Hunter Park Kindergarten

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Tuesday, September 8, 2009

Old lady who swallowed a fly

Kiri's Voice:
There was an old lady who swallowed a fly.... do you know why?
The children today enjoyed a fun story and puppet show that I had brought in from home. The children were great at practicing patience, waiting for their turn, as well as learning to deal with disappointment if they didn't get their chosen animal. The children were using memory to recall which animal was going to be next and recalling which animals had been swallowed before, and they didn't complain once about my singing! What a great bunch of helpers they were for me and very attentive too. Kiri Fraser.
Pai ki ahau ki te whakarongo koutou tamariki. I like the way you all listened children.

David's Voice:
I was really impressed by Kiri's impromptu mat time. The children were able to come and go as they needed, and I noticed when children moved away (after all sitting still is the hardest balancing skill ) they were still very aware of the story and returned to it as soon as it restarted.

Informal free choice versus formal compulsory mattimes are something a lot of earlychildhood settings are currently thinking about.

Kiri must have sung the story twenty times, as new children joined in and others asked for it again and again, her group getting larger and larger. She managed the many and varied demands very well.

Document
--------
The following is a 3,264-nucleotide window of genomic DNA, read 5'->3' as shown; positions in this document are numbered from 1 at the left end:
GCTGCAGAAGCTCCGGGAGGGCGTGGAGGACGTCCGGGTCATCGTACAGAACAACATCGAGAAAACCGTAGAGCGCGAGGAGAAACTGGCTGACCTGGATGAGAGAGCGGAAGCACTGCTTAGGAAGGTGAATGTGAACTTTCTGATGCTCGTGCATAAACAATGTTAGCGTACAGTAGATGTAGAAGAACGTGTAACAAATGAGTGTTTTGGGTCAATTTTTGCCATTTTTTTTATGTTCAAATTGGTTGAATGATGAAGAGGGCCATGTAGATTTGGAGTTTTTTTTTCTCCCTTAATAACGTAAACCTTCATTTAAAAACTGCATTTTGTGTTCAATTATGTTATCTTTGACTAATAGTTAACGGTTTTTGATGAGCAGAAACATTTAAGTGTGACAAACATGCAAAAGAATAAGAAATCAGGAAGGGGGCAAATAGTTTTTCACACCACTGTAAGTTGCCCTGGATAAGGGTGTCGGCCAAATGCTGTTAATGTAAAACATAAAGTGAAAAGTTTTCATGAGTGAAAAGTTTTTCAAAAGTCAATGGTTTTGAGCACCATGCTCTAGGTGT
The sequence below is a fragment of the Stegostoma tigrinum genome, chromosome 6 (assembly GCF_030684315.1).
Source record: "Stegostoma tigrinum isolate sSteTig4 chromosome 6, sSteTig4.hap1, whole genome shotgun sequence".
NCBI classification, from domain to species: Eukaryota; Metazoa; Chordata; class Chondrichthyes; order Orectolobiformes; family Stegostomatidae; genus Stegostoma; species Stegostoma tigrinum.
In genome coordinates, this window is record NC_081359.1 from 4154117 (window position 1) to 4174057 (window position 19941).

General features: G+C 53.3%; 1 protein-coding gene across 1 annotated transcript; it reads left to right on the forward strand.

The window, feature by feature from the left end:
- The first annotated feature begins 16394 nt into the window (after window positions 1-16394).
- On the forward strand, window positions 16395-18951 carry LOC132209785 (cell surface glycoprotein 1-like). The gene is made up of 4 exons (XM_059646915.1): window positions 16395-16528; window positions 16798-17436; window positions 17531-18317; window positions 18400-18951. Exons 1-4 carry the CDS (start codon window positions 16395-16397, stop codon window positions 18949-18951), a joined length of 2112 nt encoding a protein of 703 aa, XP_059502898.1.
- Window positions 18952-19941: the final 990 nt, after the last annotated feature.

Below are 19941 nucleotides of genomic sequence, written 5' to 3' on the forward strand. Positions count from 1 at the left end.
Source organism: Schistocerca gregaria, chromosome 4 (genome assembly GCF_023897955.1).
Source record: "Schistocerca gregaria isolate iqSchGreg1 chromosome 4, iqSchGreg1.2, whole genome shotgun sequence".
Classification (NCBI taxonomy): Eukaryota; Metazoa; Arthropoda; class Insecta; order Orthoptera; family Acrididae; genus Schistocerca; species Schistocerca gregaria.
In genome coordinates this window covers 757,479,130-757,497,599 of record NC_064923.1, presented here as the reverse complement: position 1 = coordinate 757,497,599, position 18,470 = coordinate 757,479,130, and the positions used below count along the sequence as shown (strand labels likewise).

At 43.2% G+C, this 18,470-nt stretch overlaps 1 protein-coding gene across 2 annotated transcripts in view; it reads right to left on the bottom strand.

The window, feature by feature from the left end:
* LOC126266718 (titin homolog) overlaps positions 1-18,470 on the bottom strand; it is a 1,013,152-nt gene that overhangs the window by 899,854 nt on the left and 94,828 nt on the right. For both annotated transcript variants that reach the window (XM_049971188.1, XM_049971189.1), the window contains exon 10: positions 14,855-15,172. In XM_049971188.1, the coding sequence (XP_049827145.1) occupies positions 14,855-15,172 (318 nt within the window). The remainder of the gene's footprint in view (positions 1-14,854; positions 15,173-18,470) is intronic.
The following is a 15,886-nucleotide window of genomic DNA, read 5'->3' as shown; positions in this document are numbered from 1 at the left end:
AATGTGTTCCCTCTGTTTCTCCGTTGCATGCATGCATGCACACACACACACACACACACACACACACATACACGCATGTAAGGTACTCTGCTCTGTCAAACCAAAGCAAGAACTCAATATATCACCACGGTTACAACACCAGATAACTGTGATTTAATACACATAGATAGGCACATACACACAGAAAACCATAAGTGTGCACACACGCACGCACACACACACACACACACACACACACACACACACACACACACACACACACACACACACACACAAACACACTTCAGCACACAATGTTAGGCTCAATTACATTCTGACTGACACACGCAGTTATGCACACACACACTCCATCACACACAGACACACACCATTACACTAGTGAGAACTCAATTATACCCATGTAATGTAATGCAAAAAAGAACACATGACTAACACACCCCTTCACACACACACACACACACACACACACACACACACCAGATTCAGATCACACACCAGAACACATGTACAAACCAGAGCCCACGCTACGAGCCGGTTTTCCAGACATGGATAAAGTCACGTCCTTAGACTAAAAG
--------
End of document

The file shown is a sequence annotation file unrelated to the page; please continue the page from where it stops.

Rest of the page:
As we watched the video together and it was fascinating to see all the different ways the children had of participating in the story, each at a level they were comfortable with and it's not always necessary to sit up straight to be actively participating. I noticed Aidan dropping the old lady book on his head while he waited for the story to get organised, then sitting up ready to join in again as soon as it started.

I noticed how the children joining the mat would often stand on the outside observing the social rules of the group, figuring out how they could fit in. Often they innovated how they would participate, as when Lachie found his own puppet or Emma and Gina got chairs to become an audience. They also experienced negotiating and compromise as they weren't always able to get what they wanted straight away.

There was also sequencing, a math's skill.

As well as the, maths, music and social side of things there was also problem solving as the children figured out how to fit the puppets into the old lady.
Great story Kiri.

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